Travelling with The World of Outlaw Tour (WoO) is something that I’ve always wanted to do and that has always been a goal of mine. It was always something I saw myself doing in the future but I could never quite figure out the route I wanted to take to get to that point.
Over the years I put my name out here and there and tried to jump in a few different cars. I went through a lot of rejection. I feel like 2017 is a good year to do this because I know I wanted to do this full time.
We looked at doing The All Star Circuit of Champions but that didn’t quite make sense for us financially. I looked at maybe just quitting my deal and trying to put maybe 2 or 3 good part time rides together and do what some other people have done and just race all over the place. I have a wife and a baby now though so it didn’t really seem feasible for me to do things that way.
There also wasn’t a lot of stability in doing that. I could be running well for someone but if someone comes along who has a bigger name that team could up and fire me and I would be left with nothing. I also feel like I’m not established enough that I could go out and find a ride for the next week. I just feel like I have more work to do in terms of getting established and getting my name out there and it seems like The WoO is the best way to do that.
I’ve always wanted to go on the road and own my own sprint car team with The World of Outlaws but I never seemed to have the opportunity to go ahead and do it.
I sat down and crunched a lot of numbers. I talked to all of my sponsors and convinced my parents and they agreed to support me with what I want to do. I sat down and did a lot of work to figure it all out and it just made sense. We decided that we’re going to take the risk and we’re going to go out there and do it.
We are starting out small with this. It’s like a startup business, you start out with nothing and you just try to grow it as big as you can possibly grow it. That’s kind of our plan, we’re not going in over our head. We aren’t doing this deal to spend a bunch of money and see how long we can last. I’m trying to make this deal last as long as I can.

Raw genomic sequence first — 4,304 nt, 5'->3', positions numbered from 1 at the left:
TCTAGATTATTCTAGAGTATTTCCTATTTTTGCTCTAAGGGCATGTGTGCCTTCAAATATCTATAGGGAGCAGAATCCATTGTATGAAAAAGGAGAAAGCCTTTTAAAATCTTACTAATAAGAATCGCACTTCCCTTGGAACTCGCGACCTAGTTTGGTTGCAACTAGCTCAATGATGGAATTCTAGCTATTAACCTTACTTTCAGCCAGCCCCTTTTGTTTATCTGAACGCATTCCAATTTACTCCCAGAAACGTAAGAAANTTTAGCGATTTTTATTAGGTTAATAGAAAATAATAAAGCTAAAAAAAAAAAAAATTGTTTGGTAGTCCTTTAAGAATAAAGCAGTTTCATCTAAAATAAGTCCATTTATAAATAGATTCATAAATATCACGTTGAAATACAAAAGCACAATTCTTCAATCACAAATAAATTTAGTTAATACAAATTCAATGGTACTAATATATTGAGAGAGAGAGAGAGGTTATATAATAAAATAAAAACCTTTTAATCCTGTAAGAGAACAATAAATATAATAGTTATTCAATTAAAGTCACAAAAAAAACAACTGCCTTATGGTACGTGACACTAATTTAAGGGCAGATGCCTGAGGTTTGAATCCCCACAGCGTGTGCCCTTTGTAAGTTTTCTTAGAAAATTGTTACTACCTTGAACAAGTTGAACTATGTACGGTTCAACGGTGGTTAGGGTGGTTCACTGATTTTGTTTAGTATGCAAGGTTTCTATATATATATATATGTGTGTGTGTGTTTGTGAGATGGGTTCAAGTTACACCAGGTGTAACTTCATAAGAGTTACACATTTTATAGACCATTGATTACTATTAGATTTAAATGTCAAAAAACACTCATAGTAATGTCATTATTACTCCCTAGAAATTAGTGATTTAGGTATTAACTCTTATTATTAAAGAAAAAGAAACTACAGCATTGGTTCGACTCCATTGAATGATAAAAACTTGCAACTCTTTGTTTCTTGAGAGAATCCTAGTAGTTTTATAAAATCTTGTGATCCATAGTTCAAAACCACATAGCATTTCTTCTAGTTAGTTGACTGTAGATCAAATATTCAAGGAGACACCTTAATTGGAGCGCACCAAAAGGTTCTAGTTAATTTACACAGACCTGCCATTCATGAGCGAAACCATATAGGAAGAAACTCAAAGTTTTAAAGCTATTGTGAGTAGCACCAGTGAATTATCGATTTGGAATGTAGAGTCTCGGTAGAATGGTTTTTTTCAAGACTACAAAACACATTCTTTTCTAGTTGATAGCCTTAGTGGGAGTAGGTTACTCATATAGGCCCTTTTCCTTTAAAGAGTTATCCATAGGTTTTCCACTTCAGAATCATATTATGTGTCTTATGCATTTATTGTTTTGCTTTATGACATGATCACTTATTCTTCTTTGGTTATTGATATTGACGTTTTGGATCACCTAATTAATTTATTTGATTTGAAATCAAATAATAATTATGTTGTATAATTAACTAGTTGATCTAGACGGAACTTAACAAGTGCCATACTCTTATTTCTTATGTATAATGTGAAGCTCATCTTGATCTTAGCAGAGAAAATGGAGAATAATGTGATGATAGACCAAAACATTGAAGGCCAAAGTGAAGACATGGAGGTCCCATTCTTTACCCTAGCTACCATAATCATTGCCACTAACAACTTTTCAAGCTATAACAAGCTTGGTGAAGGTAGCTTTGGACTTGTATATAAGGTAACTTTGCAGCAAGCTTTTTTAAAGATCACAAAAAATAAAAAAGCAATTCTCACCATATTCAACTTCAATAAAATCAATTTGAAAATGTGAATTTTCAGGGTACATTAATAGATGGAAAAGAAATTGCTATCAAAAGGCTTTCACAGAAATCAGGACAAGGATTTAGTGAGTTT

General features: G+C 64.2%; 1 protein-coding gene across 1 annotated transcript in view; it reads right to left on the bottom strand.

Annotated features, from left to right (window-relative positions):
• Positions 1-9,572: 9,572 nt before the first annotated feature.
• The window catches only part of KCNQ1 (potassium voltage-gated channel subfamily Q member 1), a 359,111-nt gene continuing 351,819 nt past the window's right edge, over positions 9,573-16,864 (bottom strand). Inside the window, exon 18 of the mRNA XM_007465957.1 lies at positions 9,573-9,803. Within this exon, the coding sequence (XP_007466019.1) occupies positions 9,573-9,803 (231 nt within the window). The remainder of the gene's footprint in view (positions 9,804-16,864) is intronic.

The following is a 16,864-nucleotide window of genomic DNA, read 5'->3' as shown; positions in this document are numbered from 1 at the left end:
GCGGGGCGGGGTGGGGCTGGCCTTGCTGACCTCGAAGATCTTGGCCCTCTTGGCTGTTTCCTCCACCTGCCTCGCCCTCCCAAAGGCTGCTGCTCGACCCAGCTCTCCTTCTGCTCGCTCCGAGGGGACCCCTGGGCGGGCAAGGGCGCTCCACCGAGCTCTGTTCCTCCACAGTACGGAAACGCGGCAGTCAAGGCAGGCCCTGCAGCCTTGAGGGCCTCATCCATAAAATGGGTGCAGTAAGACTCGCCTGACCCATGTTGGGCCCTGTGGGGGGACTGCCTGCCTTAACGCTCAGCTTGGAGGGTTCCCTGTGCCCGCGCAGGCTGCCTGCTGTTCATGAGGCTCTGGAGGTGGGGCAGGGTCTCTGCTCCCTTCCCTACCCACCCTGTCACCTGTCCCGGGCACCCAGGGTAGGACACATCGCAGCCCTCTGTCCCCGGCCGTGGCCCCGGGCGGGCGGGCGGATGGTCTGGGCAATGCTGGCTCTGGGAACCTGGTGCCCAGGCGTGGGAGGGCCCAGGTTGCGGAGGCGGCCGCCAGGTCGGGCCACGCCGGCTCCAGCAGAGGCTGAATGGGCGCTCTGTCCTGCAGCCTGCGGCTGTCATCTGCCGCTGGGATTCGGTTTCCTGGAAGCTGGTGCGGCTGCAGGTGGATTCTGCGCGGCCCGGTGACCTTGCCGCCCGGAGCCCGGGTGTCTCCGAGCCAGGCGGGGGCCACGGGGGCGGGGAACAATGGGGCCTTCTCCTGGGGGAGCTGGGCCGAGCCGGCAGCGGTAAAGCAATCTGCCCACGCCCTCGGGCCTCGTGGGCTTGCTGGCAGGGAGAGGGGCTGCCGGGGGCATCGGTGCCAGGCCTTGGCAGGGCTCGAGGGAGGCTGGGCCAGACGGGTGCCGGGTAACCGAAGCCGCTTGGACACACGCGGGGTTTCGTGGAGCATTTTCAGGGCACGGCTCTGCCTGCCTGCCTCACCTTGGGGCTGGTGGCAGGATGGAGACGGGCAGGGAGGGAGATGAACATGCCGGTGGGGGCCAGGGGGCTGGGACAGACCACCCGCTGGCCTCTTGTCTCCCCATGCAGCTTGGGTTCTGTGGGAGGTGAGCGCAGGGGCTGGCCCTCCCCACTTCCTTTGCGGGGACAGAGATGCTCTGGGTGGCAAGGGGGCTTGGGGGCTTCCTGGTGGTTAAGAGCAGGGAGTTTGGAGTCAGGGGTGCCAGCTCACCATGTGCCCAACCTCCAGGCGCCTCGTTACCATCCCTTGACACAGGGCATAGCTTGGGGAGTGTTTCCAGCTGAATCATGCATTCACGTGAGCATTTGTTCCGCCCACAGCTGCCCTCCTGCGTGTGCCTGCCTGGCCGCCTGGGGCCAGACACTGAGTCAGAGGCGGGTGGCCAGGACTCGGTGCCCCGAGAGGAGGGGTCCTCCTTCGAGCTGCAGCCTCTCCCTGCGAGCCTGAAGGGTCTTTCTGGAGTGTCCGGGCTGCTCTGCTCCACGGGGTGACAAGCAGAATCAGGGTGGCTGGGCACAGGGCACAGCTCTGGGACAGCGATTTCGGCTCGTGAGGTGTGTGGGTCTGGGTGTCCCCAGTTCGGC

The first year is going to be tough but I’m hoping we’ll get through it. The second year should be a little easier and hopefully the third year will be easier yet.
Hitting the Road
I’ve always made the conscious decision to travel knowing that down the road the plan was to be a full-time race car driver one day. Travelling was what I had to do to accomplish those goals. It’s great racing in Pennsylvania, it’s awesome. There are awesome fans and awesome competition but you can get stuck in a rut there and sometimes you just can’t get out of that rut. I didn’t want to be one of those guys that get stuck. Some guys are content with it but I want to travel the country.
When I was younger and started out in go-karts we started out at a local track for a few years and then we started going up and down the East coast. My dad kind of introduced me to a little bit of travelling like that and from a young age I always really loved it. When we became financially stable enough to do some travelling with the 410 I loved it as well. It’s so much fun and I’ve had a lot of good times as well as some success doing it. Each time we did it we got better and better and got comfortable with it so a decision like the one we’ve made becomes that much easier to make.